the path becomes very rough as the gradient increases
The degree of steepness of a graph at any point
An increase or decrease in the magnitude of a property (e.g., temperature, pressure, or concentration) observed in passing from one point or moment to another
The rate of such a change
The vector formed by the operator ∇ acting on a scalar function at a given point in a scalar field
a graded change in the magnitude of some physical quantity or dimension
the property possessed by a line or surface that departs from the horizontal; "a five-degree gradient"
In vector calculus, the gradient of a scalar field is a vector field which points in the direction of the greatest rate of increase of the scalar field, and whose magnitude is the greatest rate of change.
Gradience as a linguistic concept was first advanced by linguist Dwight Bolinger to describe the effect seen in the spectrum of probability. Gradience, as word or trope, is visually represented with signs or images.
A slope or incline; A rate of inclination or declination of a slope; Of a function y = f(x) or the graph of such a function, the rate of change of y with respect to x, that is, the amount by which y changes for a certain (often unit) change in x; The rate at which a physical quantity increases ...
(Gradients) Areas of land that slope downwards.
(Gradients) are often oversimplified. Dysesthesia follows loss of fine touch, while hyperpathia follows retention of fine touch. By convention, however, these usually occur distally and proximally respectively, as described below.
The difference in pressure, oxygen tension, or other variable as a function of distance, time or other continuously changing influence.
a gradual approach to something, taken step by step, so that, finally, quite complicated and difficult activities or concepts can be achieved with relative ease.
(1) A change of elevation, velocity, pressure, or other characteristics per unit length. (2) Slope.
Spring gradient, or change in load per unit of deflection.
The rate of change (first derivatives of the energy of a molecular system as a function of atomic positions. A gradient of zero indicates a configuration with a minimum energy.
A transition of color, creating a blended change between screen percentages of a single color or between two different colors.
Amount by which the grade increases or decreases in a unit of horizontal distance (21).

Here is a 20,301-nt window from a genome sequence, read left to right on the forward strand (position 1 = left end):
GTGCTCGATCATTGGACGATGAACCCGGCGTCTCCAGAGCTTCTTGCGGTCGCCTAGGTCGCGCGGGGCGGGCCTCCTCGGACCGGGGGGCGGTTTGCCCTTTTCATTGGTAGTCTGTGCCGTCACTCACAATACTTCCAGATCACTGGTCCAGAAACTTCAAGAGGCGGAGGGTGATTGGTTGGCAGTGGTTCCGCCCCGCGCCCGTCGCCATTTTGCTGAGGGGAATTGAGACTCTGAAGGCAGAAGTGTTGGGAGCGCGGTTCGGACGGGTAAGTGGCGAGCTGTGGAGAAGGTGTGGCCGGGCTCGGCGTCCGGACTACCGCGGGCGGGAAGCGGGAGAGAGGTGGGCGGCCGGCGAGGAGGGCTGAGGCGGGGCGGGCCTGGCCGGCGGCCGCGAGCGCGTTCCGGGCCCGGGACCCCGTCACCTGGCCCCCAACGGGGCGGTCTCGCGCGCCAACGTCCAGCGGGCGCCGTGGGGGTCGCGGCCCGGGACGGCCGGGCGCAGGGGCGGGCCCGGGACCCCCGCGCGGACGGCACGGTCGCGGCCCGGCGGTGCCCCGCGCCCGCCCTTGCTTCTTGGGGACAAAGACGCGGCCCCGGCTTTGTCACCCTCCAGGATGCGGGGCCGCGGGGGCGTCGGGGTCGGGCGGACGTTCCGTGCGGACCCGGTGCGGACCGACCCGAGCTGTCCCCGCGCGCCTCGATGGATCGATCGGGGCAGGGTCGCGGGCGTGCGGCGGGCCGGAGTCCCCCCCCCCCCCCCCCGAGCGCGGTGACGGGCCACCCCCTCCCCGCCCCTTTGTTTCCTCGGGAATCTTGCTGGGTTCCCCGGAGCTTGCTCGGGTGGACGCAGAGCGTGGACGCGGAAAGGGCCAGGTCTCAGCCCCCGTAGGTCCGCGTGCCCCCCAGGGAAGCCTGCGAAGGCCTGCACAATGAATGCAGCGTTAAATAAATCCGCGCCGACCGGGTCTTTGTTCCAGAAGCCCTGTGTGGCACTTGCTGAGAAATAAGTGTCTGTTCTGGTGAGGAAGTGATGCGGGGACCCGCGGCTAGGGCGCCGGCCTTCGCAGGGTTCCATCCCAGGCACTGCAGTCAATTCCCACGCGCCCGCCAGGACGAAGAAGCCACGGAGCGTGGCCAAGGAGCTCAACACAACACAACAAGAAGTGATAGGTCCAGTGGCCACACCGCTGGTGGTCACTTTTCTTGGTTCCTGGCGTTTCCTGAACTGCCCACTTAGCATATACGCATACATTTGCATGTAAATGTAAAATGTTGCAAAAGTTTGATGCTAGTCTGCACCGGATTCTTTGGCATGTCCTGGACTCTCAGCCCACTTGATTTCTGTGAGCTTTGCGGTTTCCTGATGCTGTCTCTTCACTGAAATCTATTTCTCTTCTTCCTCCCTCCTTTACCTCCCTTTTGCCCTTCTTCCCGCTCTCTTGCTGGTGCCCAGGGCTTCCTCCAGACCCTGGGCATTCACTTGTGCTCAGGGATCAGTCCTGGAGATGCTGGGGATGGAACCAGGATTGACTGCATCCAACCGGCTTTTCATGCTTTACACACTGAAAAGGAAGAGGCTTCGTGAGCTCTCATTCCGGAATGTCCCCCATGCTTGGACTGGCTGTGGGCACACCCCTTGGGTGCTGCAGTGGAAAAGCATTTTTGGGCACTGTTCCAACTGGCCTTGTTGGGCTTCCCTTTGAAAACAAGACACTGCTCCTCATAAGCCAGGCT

(gra'-di-ent) Applied to a tortoise represented as walking.
If f is a function of two variables, then the gradient of f at a given point is the vector sum of the partial derivative of f with respect to the first variable times the vector i, plus the partial derivative of f with respect to the second variable times the vector j. ...
A rate of change with respect to distance of a variable quantity, as temperature or pressure, in the direction of maximum change.
A gradient is a gradual transition of colors. Many metallic images are gradients. Web images that use gradient fills as a special effect should be saved in a JPEG rather than a GIF format.
The time rate or spatial rate of change of an atmospheric property.
A variation in some quantity with respect to another. In the context of NMR, a magnetic field gradient is a variation in the magnetic field with respect to distance. [Chapter 7]
The amount of vertical drop a stream experiences over a given distance.
General slope or rate of change in vertical elevation per unit of horizontal distance of water surface of a flowing stream. Slope along a specific route, as of a road surface, channel or pipe.
Change rate of any element value with distance in any given direction.
A vector of partial derivatives of a function that operates on vectors. Intuitively, the gradient represents the slope of a high-dimensional surface.
[JP 1-02] (DoD) The rate of inclination to horizontal expressed as a ratio, such as 1:25, indicating a one unit rise to 25 units of horizontal distance.